Mr. Chairman and members of the committee, it is an honor to appear before you today as President Bush’s nominee to be Assistant Administrator for Research and Development for the United States Environmental Protection Agency (EPA). I am excited about the opportunity to enter public service, to work with Administrator Johnson and to advance the mission of EPA. I am also proud to introduce my wife Ann and my two children, Owen and Evelyn, who are here with me today.
I am a scientist and I have spent my career working to apply the principles of science, quantitative analysis and risk communication in public health. My interests have always been with the application of science, putting knowledge to work to help make better decisions. This interest led me to graduate study in toxicology, the science that helps us identify and characterize human health and environmental hazards. Next, I was awarded a fellowship in the Interdisciplinary Programs in Health at the Harvard School of Public Health where I learned about the range of scientific data and knowledge needed to inform important decisions. I also saw how important careful consideration and characterization of scientific information is in public health. I have studied and taught this approach at the Harvard School of Public Health for over 15 years. I believe that my training and experience will enhance my ability to work with the dedicated scientists and professionals in ORD to advance its charge of providing scientific and technological support for EPA’s activities.
My work over the last 20 years has been, like the task of the ORD, both multidisciplinary and interdisciplinary. The ORD conducts research and analyses on a wide range of potential hazards from the health and ecological effects of biological and chemical hazards to water quality to homeland security. It takes the range of expertise in ORD, including biologists, engineers, physical scientists, mathematicians and physicians, to understand and characterize risk management solutions. I believe that more and more our environmental challenges will require cooperation and collaboration among scientific disciplines.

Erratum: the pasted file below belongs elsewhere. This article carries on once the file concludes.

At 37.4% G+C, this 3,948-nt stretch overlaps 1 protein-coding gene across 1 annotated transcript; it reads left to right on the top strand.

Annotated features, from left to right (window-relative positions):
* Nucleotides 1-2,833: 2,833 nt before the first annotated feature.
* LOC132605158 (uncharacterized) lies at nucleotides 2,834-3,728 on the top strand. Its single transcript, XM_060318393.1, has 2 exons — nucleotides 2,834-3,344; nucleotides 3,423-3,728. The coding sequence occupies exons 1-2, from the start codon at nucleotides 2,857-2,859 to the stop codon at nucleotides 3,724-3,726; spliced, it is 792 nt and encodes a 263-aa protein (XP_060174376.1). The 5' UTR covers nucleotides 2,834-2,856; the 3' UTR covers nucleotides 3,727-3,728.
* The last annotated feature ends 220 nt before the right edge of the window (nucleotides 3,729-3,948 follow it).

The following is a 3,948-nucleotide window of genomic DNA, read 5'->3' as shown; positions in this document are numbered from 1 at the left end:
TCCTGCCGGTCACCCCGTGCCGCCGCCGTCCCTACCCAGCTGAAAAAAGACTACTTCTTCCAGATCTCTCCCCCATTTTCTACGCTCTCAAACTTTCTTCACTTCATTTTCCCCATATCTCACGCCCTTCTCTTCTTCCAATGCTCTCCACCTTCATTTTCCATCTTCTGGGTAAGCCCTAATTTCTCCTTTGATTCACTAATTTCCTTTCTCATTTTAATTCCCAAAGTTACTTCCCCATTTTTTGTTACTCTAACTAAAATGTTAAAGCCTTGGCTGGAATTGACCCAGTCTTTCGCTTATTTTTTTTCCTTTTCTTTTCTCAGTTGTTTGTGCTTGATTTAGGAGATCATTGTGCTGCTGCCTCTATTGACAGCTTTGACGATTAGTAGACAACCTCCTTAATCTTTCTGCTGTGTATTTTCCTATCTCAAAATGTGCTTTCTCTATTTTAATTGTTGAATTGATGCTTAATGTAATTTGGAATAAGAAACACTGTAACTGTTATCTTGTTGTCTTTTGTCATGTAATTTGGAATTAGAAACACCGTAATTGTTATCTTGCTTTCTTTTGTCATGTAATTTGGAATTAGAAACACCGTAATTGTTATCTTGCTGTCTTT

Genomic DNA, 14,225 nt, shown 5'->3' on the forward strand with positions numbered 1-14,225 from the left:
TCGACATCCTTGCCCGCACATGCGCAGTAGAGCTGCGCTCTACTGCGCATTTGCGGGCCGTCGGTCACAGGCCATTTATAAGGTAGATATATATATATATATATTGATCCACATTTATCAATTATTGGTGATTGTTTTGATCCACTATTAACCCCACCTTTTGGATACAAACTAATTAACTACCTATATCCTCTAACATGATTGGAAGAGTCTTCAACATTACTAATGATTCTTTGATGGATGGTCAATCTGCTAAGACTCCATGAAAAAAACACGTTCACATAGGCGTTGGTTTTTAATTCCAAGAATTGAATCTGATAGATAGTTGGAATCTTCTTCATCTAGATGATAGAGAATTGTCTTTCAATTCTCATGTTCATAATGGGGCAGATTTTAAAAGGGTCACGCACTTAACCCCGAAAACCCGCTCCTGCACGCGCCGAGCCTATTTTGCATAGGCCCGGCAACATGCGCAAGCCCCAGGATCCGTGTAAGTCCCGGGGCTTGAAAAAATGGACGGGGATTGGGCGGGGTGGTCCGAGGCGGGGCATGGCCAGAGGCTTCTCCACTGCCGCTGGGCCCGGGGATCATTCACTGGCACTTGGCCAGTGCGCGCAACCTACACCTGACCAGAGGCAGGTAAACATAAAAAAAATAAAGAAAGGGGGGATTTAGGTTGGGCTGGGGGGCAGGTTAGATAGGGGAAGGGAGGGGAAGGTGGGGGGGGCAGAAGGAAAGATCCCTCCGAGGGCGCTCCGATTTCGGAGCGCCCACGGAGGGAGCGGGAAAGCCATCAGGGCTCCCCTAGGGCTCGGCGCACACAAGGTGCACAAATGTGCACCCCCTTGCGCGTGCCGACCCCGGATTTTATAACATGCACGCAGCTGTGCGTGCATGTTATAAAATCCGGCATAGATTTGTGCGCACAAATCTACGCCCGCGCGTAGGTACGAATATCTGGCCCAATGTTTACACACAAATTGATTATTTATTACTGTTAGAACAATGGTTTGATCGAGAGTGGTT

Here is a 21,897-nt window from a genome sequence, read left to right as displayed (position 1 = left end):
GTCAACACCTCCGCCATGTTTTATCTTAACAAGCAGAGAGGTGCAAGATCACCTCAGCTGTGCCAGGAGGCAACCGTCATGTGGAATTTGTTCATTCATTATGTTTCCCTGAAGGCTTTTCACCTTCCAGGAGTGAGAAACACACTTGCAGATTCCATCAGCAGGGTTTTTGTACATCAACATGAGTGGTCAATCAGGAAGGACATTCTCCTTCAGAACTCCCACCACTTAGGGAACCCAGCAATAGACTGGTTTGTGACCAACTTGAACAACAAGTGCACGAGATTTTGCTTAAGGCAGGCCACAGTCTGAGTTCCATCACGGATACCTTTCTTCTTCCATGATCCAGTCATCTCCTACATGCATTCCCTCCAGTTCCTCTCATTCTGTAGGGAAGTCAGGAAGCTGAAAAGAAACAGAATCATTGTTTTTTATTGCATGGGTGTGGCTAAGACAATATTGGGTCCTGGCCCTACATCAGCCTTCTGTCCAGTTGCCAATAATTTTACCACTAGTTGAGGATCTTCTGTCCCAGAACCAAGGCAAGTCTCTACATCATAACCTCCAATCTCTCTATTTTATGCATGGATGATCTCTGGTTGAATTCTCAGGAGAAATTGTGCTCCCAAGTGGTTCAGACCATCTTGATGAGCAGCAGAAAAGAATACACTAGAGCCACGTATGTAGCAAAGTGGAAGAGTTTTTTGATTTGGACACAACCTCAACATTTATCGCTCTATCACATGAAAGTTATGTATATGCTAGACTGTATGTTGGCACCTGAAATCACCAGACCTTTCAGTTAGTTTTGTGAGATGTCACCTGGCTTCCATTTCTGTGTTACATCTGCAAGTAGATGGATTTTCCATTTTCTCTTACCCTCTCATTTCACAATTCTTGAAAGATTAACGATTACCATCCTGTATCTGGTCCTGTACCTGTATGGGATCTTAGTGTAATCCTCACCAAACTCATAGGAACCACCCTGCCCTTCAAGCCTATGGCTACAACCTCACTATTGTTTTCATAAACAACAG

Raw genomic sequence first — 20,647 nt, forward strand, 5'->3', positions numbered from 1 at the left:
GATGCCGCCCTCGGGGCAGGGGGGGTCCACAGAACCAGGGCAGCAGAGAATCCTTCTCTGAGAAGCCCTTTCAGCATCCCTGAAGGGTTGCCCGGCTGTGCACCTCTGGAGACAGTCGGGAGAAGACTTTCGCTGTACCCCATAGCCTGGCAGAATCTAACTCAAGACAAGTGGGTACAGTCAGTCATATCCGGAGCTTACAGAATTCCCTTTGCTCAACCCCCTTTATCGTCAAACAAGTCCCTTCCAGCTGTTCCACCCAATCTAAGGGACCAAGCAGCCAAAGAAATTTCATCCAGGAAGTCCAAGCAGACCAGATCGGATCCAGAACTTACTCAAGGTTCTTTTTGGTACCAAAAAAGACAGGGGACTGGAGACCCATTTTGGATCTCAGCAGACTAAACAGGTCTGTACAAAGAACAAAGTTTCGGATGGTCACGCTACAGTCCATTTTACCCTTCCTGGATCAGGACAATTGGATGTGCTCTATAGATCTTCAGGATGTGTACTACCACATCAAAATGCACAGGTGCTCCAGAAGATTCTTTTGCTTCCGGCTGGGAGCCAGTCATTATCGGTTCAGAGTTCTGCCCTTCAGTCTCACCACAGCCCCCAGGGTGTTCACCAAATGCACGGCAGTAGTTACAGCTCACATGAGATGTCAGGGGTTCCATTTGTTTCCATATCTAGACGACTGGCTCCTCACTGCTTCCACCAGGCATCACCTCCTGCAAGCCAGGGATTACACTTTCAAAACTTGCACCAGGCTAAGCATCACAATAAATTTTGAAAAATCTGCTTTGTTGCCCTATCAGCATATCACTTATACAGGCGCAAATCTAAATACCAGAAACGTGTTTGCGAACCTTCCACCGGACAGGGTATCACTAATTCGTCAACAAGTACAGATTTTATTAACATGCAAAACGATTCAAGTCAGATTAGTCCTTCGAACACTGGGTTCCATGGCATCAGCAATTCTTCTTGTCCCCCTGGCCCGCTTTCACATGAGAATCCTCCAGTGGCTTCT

My approach to addressing important public health and environmental concerns is to bring together the best information and people, from multiple disciplines, to provide an integrative solution. For example, I led the Harvard/Tuskegee BSE (Mad Cow) study commissioned by the USDA in 1998. Our goal was an evaluation of the potential for BSE to spread in the United States if it were introduced. This project involved integration of expertise from many disciplines from veterinary science to neurobiology to applied mathematics. It required collaboration with governments (US and abroad), industry, and non-governmental organizations. Ultimately, our study provided useful information to inform policy decisions, guide research, and communicate BSE risk to the public. This spirit of integration and collaboration will guide my efforts at ORD.
The EPA Office of Research and Development is organized around the risk assessment/risk management paradigm. I have extensive knowledge of risk assessment and the careful evaluation of science that is critical for sound decisions about human health and the environment. This understanding has given me opportunities to contribute to the interaction of science and government decision-making while serving on the National Advisory Environmental Health Sciences Council, the advisory body to the National Institute of Environmental Health Sciences and the Food and Drug Administration’s Food Advisory Committee, Contaminants and Natural Toxicants Subcommittee.
I am also a teacher and proud of my contribution to educating current and future environmental professionals. Doctoral students whom I have advised and students from my classes have gone on to work in academia, government, and the private sector. Several come from or joined the EPA, including the National Center for Environmental Assessment and Region V. Since 1995 I have developed and directed a mid-career short course on risk that regularly has a dozen or more class members from EPA with participants from FDA, USDA, NRC, and OSHA and numerous foreign countries. The rigor, balance, and practicality that characterize this course are the same attributes that will guide my efforts at ORD.
Teaching is also about communicating, and I believe that communication is key to successful leadership, research, analysis, and protection of human health and the environment. I will strive to work with all of ORD’s stakeholders to identify important issues and their scientific basis, to build understanding of ORD’s mission and actions, and to get useful scientific information into the hands of decision makers. These stakeholders include legislators, the public, other parts of the government, the scientific community, the private sector and nongovernmental organizations.
ORD has a critical responsibility in EPA’s mission and, if confirmed, I will bring enthusiasm, knowledge and experience to supporting that role. At the same time, I will bring a fresh perspective to helping advance Administrator Steve Johnson’s goals of using the best available scientific information to make decisions and working collaboratively to find effective solutions to environmental problems.
Thank you very much for your consideration and I would be happy to answer any questions.